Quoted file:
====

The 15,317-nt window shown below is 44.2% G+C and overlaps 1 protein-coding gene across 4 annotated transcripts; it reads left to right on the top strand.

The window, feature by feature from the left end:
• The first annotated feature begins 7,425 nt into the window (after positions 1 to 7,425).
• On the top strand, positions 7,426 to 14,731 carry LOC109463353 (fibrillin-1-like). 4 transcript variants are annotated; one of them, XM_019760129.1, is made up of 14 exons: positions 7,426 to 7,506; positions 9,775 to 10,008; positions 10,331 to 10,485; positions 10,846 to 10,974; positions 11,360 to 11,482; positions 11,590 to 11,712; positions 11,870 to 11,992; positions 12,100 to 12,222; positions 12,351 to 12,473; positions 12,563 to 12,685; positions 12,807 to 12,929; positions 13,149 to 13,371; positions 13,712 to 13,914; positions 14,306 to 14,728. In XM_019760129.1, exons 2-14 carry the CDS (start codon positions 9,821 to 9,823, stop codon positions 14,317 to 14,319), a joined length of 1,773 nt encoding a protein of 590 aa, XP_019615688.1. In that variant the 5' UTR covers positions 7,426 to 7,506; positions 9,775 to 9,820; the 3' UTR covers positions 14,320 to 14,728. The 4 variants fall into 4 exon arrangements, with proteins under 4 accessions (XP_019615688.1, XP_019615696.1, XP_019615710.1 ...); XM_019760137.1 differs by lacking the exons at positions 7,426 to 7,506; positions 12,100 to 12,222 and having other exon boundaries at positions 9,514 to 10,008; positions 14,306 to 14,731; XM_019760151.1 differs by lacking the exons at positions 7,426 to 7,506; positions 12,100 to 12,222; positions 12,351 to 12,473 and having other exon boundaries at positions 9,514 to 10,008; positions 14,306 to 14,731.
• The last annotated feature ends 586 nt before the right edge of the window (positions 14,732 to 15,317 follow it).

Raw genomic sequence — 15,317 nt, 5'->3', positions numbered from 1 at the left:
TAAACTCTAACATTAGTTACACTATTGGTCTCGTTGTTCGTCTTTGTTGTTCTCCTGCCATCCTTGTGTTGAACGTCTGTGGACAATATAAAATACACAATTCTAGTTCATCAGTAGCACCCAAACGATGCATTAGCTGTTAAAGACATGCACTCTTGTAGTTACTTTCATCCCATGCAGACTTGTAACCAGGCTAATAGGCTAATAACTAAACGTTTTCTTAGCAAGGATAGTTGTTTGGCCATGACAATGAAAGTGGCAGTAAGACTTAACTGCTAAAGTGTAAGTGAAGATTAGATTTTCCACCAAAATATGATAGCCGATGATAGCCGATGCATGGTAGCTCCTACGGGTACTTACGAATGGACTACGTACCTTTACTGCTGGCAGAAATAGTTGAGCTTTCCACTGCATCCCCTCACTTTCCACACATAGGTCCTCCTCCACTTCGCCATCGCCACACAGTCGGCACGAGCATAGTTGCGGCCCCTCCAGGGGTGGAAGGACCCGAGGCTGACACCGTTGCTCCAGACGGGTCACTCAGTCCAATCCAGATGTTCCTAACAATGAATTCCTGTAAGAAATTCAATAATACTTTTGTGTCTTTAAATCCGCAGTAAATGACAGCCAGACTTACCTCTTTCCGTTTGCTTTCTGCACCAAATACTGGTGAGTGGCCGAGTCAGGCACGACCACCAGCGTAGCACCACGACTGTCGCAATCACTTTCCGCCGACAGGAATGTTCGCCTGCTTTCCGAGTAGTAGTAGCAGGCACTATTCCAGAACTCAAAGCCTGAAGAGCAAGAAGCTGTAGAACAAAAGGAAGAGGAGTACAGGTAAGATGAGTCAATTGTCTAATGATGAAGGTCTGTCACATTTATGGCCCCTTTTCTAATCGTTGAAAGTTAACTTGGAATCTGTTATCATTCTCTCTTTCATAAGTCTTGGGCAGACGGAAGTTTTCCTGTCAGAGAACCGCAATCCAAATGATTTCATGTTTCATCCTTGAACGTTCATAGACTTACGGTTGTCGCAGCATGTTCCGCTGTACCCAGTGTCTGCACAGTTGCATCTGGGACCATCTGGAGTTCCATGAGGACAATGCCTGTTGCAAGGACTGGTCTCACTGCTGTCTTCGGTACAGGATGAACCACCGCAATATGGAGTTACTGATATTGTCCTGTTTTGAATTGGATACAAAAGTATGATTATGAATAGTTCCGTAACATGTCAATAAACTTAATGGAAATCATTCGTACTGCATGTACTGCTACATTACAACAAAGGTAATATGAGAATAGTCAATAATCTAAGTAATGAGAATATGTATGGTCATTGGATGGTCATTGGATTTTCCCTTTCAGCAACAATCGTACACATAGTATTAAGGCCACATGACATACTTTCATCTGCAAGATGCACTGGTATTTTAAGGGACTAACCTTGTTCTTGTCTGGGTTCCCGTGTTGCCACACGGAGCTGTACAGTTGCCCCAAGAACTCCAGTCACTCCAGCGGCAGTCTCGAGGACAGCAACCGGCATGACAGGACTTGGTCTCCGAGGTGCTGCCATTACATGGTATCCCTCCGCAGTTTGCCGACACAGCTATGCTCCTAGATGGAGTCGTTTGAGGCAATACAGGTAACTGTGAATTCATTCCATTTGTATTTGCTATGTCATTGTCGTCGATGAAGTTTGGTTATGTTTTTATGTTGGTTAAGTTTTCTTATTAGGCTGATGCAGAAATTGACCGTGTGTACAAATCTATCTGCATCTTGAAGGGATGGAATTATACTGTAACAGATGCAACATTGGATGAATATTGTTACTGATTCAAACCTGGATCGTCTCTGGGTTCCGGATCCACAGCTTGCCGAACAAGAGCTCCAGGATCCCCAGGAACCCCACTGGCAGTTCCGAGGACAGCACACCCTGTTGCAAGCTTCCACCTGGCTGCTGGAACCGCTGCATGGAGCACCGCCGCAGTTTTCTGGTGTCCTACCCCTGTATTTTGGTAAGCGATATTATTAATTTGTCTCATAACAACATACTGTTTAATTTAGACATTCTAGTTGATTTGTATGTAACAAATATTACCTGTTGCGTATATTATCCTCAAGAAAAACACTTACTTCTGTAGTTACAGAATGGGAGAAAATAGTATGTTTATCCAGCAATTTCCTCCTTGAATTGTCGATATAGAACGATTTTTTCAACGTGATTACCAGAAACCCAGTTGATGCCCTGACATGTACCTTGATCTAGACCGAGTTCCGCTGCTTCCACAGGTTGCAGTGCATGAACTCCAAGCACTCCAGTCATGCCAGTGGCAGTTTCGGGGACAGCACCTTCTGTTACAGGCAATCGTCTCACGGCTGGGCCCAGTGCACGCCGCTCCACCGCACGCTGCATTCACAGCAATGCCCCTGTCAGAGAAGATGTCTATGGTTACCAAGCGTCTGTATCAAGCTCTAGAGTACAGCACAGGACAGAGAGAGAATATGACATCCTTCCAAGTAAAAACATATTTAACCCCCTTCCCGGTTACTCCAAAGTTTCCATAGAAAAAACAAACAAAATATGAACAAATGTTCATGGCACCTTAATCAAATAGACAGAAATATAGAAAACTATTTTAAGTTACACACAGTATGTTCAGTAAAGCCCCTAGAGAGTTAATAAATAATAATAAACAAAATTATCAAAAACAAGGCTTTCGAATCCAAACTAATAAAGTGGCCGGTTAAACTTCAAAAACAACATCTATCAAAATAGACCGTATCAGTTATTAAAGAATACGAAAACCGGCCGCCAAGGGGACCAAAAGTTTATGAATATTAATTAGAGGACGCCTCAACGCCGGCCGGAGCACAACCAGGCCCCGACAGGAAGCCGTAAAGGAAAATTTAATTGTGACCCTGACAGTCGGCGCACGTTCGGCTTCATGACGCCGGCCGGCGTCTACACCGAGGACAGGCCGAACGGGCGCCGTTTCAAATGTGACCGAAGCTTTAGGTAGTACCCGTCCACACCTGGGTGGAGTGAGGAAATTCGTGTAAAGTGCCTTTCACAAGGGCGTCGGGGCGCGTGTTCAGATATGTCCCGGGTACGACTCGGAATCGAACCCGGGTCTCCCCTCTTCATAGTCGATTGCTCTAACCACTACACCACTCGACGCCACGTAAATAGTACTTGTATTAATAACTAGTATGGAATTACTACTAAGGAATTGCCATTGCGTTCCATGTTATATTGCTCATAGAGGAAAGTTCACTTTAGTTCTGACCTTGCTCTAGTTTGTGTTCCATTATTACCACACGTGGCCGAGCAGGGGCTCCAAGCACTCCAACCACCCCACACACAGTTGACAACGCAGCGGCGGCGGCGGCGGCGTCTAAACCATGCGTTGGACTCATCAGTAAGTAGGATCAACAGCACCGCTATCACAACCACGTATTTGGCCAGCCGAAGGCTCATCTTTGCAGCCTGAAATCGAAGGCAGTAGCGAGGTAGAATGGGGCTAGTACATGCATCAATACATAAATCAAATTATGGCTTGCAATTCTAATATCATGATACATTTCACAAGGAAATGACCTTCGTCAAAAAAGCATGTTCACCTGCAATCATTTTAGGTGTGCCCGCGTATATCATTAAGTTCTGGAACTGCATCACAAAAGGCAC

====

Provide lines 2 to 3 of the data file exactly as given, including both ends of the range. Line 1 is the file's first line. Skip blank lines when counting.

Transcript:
The window, feature by feature from the left end:
• The first annotated feature begins 7,425 nt into the window (after positions 1 to 7,425).